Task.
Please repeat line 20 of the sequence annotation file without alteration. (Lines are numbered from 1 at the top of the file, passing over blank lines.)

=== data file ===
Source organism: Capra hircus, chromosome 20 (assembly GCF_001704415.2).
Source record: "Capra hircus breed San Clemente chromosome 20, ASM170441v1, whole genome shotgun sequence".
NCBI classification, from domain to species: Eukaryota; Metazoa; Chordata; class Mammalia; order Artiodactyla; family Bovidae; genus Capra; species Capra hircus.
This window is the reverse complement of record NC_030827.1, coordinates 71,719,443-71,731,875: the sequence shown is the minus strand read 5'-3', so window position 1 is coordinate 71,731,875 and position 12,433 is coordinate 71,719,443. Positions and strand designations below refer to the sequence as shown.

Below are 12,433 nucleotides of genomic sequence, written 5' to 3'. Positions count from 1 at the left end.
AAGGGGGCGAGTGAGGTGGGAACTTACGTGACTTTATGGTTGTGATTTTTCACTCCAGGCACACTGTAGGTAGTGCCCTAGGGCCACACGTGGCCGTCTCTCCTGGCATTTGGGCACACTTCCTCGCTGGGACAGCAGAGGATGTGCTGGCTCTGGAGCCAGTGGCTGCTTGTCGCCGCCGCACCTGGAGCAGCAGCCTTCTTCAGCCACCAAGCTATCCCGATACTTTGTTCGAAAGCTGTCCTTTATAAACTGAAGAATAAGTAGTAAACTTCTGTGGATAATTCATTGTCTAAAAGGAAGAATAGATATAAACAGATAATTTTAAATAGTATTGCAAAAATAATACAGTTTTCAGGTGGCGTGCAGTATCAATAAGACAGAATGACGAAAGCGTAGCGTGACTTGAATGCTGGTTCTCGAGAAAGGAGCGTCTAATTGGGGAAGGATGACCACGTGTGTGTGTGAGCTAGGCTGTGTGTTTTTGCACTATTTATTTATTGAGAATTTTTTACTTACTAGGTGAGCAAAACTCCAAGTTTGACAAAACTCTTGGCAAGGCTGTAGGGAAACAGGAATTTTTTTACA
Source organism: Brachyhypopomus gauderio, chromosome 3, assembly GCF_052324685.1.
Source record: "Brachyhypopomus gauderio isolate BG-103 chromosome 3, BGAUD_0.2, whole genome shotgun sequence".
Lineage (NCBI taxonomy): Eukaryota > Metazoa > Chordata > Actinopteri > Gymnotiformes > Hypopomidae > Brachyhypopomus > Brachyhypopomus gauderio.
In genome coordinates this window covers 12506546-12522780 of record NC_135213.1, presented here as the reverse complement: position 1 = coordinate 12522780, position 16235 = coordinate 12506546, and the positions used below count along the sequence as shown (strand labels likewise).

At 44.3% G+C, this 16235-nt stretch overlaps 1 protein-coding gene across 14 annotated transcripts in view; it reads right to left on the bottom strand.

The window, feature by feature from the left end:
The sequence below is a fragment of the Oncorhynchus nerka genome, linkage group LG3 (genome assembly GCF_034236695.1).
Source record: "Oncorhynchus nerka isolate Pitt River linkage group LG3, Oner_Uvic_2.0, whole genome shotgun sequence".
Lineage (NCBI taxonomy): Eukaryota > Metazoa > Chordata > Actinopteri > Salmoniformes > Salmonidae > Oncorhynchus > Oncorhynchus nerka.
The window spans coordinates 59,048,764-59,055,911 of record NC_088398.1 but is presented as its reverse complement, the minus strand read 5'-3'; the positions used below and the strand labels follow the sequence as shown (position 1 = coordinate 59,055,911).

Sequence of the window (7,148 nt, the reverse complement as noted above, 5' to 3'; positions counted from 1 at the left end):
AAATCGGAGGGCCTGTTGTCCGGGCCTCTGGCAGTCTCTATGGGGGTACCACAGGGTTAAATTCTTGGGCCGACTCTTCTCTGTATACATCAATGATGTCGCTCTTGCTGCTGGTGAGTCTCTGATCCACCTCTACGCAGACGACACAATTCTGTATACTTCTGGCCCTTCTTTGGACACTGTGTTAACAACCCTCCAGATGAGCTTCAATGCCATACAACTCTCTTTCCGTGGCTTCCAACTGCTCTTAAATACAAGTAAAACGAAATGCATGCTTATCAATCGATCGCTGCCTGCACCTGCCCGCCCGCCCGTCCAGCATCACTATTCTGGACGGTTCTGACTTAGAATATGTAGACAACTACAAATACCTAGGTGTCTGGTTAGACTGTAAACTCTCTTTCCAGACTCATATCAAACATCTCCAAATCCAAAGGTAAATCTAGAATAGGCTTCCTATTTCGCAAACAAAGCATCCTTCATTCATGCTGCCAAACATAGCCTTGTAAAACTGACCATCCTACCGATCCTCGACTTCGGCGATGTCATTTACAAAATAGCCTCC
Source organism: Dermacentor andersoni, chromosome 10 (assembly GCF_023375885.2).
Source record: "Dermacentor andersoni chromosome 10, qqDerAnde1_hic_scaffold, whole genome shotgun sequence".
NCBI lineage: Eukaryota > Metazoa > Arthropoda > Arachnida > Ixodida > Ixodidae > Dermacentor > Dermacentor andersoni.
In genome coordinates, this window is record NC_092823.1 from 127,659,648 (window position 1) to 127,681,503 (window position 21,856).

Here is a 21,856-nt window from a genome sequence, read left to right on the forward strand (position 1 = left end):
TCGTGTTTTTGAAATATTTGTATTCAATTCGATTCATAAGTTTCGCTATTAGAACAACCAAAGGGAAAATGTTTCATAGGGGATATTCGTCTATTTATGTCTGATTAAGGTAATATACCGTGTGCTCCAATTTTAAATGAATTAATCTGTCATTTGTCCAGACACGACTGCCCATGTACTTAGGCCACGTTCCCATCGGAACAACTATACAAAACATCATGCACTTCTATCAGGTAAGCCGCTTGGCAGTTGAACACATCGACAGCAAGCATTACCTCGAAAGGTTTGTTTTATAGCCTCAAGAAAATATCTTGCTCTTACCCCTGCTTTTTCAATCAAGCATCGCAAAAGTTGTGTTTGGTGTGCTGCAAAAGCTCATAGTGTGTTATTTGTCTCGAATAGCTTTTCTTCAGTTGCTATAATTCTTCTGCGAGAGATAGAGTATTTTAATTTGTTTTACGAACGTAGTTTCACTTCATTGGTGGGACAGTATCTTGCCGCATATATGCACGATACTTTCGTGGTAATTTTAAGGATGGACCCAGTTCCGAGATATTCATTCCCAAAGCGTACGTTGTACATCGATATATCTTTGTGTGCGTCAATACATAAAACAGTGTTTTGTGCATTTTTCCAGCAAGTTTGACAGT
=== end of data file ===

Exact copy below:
Source record: "Dermacentor andersoni chromosome 10, qqDerAnde1_hic_scaffold, whole genome shotgun sequence".